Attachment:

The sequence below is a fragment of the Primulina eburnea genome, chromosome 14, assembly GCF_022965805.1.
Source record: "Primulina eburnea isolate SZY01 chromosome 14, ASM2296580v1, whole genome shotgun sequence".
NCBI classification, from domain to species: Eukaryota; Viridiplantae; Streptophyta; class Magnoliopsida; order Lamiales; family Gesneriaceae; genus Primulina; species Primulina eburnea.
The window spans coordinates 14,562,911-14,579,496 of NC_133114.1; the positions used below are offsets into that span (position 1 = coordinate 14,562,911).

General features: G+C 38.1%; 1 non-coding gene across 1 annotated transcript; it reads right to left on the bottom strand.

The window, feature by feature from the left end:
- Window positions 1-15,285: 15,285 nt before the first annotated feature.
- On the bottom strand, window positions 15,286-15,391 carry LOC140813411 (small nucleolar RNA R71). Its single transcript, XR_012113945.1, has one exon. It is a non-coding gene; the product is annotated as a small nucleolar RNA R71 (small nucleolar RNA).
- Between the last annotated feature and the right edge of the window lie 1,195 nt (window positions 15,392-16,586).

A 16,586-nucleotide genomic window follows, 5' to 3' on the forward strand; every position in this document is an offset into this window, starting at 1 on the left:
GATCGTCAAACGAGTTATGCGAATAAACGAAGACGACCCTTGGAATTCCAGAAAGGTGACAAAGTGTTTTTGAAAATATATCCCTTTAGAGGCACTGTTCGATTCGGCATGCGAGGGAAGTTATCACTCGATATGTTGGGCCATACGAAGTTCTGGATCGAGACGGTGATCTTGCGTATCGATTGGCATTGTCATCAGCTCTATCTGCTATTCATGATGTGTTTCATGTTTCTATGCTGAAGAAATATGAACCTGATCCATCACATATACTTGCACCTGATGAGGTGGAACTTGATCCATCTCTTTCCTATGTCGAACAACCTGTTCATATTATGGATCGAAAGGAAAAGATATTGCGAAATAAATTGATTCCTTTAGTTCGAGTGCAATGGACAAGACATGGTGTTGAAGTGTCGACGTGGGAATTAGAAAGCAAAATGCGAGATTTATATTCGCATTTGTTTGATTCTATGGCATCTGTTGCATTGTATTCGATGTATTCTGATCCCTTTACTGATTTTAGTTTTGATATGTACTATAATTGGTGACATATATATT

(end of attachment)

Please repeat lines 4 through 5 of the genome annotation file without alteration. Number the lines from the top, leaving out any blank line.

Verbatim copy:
The window spans coordinates 14,562,911-14,579,496 of NC_133114.1; the positions used below are offsets into that span (position 1 = coordinate 14,562,911).

General features: G+C 38.1%; 1 non-coding gene across 1 annotated transcript; it reads right to left on the bottom strand.